Some scientists are uncomfortable participating in processes that are influenced (if not dominated) by social, economic, and political factors. However, risk managers cannot successfully manage natural threats to communities without involvement by scientists (Peterson , ; Hall ; Haynes et al. ). Peterson () goes as far to say that scientists have an ethical obligation to effectively share their knowledge to benefit society by making their knowledge understandable to non-scientists. Scientists can communicate hazard information to the public through formal and informal face-to-face meetings, through public presentations, and through the media. Qualities exhibited by scientists that enhance their trustworthiness in the eyes of the public are reliability (consistency and dependability in what they say), competence (having the skills and ability to do the job), openness (having a relaxed, straightforward attitude and being able to mix well and become `part of the community’), and integrity (having an impartial and independent stance) (Pielke ; Haynes et al. ). Yet there is always a potential for friction and other distractions during the stressful time of a volcano crisis, and scientists should recognize and try to avoid the various problems related to personal and institutional interactions that have plagued the credibility of scientists during past volcanic crisis responses, such as communications breakdowns and disputes among scientists (with different messages coming from different scientists), scientists advocating for particular mitigation strategies, scientists avoiding or “talking down” to the public, poor scientific leadership, failure to recognize cultural differences between themselves and affected populations, and failure to share information and scarce resources (Newhall et al. ).
Effective lahar-hazard risk reduction cannot occur unless the hazard and its attendant risks are recognized by authorities and the public, and this recognition is affected by the willingness and ability of scientists to communicate hazards information (Peterson ). The contributions of scientists will be effective if they are willing to embrace their educational, interpretive, and advisory roles, to work in partnership with officials and the public, and to be sensitive to the cultural norms of the society in which they are working. Scientists must be willing and able to participate in community events, hone skills related to public speaking, work with the media, and work one-on-one with community leaders. As Newhall et al. () state, the guiding principle for scientists during volcanic crises should be to promote public safety and welfare. This principle extends to non-crisis situations, as well, and scientists can and should work with officials and the public frequently to lessen the risk from future lahars. In short, lahar-hazard risk reduction cannot be effectively accomplished without the active, impartial involvement of qualified scientists.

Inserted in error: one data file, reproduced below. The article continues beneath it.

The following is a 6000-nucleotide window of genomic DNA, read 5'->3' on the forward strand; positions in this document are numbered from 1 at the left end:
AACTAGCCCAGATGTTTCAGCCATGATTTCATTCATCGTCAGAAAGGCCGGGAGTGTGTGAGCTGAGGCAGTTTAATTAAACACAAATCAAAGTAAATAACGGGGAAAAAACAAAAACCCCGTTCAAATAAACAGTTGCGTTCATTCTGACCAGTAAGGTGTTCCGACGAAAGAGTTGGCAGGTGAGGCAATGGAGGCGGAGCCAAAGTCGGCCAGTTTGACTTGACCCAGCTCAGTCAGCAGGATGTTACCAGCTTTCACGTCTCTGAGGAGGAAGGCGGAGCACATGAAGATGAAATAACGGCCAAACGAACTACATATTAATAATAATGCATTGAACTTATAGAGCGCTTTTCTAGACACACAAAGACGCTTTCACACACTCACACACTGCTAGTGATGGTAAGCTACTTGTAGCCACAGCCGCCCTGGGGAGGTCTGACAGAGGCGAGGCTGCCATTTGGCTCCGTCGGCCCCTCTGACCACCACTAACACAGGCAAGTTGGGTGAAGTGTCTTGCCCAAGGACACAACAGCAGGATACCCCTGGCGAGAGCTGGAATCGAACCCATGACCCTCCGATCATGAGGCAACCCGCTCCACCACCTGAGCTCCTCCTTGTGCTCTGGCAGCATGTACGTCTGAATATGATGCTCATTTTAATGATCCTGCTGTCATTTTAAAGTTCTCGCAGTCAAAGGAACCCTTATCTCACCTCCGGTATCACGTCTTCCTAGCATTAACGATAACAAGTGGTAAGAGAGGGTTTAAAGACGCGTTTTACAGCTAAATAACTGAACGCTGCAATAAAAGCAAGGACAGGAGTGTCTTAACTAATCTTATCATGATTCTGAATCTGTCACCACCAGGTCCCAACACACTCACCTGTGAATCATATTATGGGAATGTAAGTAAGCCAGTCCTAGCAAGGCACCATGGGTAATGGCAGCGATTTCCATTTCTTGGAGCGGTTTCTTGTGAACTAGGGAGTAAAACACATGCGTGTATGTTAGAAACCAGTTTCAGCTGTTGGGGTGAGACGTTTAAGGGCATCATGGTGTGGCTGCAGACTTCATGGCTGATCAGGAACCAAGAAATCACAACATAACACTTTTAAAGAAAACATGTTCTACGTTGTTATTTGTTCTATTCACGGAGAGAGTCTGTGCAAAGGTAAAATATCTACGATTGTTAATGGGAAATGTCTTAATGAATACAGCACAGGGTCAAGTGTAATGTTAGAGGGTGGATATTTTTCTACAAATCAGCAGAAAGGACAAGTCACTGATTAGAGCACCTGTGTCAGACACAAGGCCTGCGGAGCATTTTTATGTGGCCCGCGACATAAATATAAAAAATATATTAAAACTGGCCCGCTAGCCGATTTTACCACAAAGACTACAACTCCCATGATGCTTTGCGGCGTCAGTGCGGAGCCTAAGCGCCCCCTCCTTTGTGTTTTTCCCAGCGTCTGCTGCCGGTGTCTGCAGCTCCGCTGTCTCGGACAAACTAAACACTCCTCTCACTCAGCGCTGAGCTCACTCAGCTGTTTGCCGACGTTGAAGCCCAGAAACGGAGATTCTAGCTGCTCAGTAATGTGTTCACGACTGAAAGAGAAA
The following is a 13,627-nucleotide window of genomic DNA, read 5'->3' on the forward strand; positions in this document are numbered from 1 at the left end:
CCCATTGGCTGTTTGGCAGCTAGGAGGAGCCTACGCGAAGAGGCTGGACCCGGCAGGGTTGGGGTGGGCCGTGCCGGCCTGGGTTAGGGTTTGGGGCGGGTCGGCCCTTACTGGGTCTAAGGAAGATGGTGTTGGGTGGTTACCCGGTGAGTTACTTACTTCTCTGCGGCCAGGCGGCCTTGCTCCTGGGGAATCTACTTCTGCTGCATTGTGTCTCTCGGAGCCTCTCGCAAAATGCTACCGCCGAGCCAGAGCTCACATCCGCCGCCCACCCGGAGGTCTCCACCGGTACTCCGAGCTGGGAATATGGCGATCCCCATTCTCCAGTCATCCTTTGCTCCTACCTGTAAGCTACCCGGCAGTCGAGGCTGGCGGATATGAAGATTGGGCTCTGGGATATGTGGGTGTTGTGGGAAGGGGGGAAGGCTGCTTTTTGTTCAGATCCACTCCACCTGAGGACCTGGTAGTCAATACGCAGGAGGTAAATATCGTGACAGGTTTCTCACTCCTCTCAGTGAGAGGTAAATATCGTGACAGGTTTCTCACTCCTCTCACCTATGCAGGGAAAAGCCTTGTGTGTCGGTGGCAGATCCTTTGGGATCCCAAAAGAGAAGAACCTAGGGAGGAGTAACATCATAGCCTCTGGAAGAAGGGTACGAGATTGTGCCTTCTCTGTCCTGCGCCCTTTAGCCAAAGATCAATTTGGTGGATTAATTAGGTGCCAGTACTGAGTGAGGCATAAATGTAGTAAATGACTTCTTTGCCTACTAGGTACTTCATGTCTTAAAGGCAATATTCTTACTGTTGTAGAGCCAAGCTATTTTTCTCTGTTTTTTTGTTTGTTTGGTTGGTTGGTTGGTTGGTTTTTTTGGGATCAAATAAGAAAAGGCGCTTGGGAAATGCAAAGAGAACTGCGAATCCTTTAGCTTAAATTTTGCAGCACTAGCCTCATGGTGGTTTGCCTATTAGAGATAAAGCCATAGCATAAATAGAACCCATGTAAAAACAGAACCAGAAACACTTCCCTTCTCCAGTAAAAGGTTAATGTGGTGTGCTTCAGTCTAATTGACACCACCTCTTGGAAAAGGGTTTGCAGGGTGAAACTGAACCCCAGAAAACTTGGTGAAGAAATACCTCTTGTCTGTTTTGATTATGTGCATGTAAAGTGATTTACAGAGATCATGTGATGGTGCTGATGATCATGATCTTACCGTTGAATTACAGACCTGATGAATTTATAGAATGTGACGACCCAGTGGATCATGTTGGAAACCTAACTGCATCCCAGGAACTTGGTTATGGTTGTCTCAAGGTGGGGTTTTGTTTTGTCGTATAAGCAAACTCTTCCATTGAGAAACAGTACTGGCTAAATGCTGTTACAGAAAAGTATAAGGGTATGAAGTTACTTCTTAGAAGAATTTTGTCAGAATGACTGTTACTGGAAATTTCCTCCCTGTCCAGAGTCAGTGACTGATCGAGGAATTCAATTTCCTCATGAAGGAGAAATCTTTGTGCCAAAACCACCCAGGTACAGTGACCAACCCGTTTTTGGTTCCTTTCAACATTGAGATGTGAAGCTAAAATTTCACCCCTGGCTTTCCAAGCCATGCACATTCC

TCP is an expert on lahars and lahar hazards with the U.S. Geological Survey Volcano Science Center. He has personally observed and advised on the effectiveness of various lahar risk-reduction strategies in various parts of the world.
NJW is an expert on natural hazard risk and vulnerability reduction and on how hazards information affects responses of officials and at-risk populations. He works extensively with vulnerable communities and is attached to the Western Geographic Science Center of the U.S. Geological Survey.
CLD is a specialist on volcano hazard communication and education for officials, emergency managers, and the public with the U.S. Geological Survey Volcano Science Center. She is extensively involved in developing training curricula and materials on hazards education topics for schools (teachers and students), emergency managers, national park visitors, and the media.
Drift River Oil Terminal (Alaska)
International Association of Volcanology and Chemistry of Earth’s Interior
National Oceanic and Atmospheric Administration (USA)
Office of Foreign Disaster Assistance
Sediment Retention Structure
United Nations Disaster Relief Organization
U.S. Army Corps of Engineers
U.S. Agency for International Development
U.S. Geological Survey
This review of strategies for lahar risk reduction is based not only on the literature cited, but also on observations made by the authors of the practical application of these techniques in many parts of the world, combined with their own direct experience and research. Photographs with credits in the form of initials were taken by the authors. Work by the authors on this topic has been supported over the years by the USGS Volcano Hazards Program, the USGS/USAID–OFDA Volcano Disaster Assistance Program, and the USGS Land Change Science Program. We thank Kelvin Rodolfo, Franck Lavigne, and one anonymous reviewer for their insightful reviews of an earlier version of the article. Any use of trade, product, or firm names is for descriptive purposes only and does not imply endorsement by the U.S. Government.